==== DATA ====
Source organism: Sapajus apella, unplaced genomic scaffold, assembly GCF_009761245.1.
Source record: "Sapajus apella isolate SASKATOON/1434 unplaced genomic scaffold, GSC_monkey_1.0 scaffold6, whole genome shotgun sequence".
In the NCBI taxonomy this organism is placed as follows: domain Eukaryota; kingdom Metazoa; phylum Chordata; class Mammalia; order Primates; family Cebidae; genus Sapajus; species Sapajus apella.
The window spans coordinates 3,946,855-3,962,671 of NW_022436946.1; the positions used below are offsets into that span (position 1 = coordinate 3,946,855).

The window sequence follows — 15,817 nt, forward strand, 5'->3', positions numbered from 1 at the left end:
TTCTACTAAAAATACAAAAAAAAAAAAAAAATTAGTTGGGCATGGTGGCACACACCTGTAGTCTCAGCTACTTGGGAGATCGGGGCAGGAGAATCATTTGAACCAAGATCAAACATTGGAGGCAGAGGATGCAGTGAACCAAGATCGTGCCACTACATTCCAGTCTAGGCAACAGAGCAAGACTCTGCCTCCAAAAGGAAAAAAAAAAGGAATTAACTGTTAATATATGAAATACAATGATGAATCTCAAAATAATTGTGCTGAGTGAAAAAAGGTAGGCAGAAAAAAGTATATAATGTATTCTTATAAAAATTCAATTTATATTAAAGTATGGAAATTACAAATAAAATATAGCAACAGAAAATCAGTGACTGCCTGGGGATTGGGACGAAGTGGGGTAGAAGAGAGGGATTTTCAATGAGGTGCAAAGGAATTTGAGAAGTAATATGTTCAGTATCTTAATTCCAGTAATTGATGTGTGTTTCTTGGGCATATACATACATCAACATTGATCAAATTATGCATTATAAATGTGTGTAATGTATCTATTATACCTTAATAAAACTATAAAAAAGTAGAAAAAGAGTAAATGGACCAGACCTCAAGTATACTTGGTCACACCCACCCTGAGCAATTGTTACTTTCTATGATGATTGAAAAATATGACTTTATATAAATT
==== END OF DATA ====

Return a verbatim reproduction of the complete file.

Source organism: Sapajus apella, unplaced genomic scaffold, assembly GCF_009761245.1.
Source record: "Sapajus apella isolate SASKATOON/1434 unplaced genomic scaffold, GSC_monkey_1.0 scaffold6, whole genome shotgun sequence".
In the NCBI taxonomy this organism is placed as follows: domain Eukaryota; kingdom Metazoa; phylum Chordata; class Mammalia; order Primates; family Cebidae; genus Sapajus; species Sapajus apella.
The window spans coordinates 3,946,855-3,962,671 of NW_022436946.1; the positions used below are offsets into that span (position 1 = coordinate 3,946,855).

The window sequence follows — 15,817 nt, forward strand, 5'->3', positions numbered from 1 at the left end:
TTCTACTAAAAATACAAAAAAAAAAAAAAAATTAGTTGGGCATGGTGGCACACACCTGTAGTCTCAGCTACTTGGGAGATCGGGGCAGGAGAATCATTTGAACCAAGATCAAACATTGGAGGCAGAGGATGCAGTGAACCAAGATCGTGCCACTACATTCCAGTCTAGGCAACAGAGCAAGACTCTGCCTCCAAAAGGAAAAAAAAAAGGAATTAACTGTTAATATATGAAATACAATGATGAATCTCAAAATAATTGTGCTGAGTGAAAAAAGGTAGGCAGAAAAAAGTATATAATGTATTCTTATAAAAATTCAATTTATATTAAAGTATGGAAATTACAAATAAAATATAGCAACAGAAAATCAGTGACTGCCTGGGGATTGGGACGAAGTGGGGTAGAAGAGAGGGATTTTCAATGAGGTGCAAAGGAATTTGAGAAGTAATATGTTCAGTATCTTAATTCCAGTAATTGATGTGTGTTTCTTGGGCATATACATACATCAACATTGATCAAATTATGCATTATAAATGTGTGTAATGTATCTATTATACCTTAATAAAACTATAAAAAAGTAGAAAAAGAGTAAATGGACCAGACCTCAAGTATACTTGGTCACACCCACCCTGAGCAATTGTTACTTTCTATGATGATTGAAAAATATGACTTTATATAAATT